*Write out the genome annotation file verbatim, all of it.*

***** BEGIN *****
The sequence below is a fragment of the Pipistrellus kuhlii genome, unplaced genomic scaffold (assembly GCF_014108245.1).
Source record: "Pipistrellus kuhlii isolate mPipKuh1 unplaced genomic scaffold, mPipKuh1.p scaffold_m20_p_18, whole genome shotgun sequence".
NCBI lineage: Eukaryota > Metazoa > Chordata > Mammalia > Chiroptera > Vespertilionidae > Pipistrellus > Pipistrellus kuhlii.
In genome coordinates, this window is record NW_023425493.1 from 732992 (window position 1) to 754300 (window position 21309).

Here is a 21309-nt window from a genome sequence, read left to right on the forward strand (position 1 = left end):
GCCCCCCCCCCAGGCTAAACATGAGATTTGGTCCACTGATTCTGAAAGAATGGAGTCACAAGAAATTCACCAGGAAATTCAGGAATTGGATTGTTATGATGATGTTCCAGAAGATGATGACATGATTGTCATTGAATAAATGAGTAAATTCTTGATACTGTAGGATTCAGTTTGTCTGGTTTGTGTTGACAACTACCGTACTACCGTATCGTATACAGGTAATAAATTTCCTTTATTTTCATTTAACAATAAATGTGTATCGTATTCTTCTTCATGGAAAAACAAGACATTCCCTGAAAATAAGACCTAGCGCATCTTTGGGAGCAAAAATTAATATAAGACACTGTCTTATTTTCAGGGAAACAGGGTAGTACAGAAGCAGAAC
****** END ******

The sequence below is a fragment of the Pipistrellus kuhlii genome, unplaced genomic scaffold (assembly GCF_014108245.1).
Source record: "Pipistrellus kuhlii isolate mPipKuh1 unplaced genomic scaffold, mPipKuh1.p scaffold_m20_p_18, whole genome shotgun sequence".
NCBI lineage: Eukaryota > Metazoa > Chordata > Mammalia > Chiroptera > Vespertilionidae > Pipistrellus > Pipistrellus kuhlii.
In genome coordinates, this window is record NW_023425493.1 from 732992 (window position 1) to 754300 (window position 21309).

Here is a 21309-nt window from a genome sequence, read left to right on the forward strand (position 1 = left end):
GCCCCCCCCCCAGGCTAAACATGAGATTTGGTCCACTGATTCTGAAAGAATGGAGTCACAAGAAATTCACCAGGAAATTCAGGAATTGGATTGTTATGATGATGTTCCAGAAGATGATGACATGATTGTCATTGAATAAATGAGTAAATTCTTGATACTGTAGGATTCAGTTTGTCTGGTTTGTGTTGACAACTACCGTACTACCGTATCGTATACAGGTAATAAATTTCCTTTATTTTCATTTAACAATAAATGTGTATCGTATTCTTCTTCATGGAAAAACAAGACATTCCCTGAAAATAAGACCTAGCGCATCTTTGGGAGCAAAAATTAATATAAGACACTGTCTTATTTTCAGGGAAACAGGGTAGTACAGAAGCAGAAC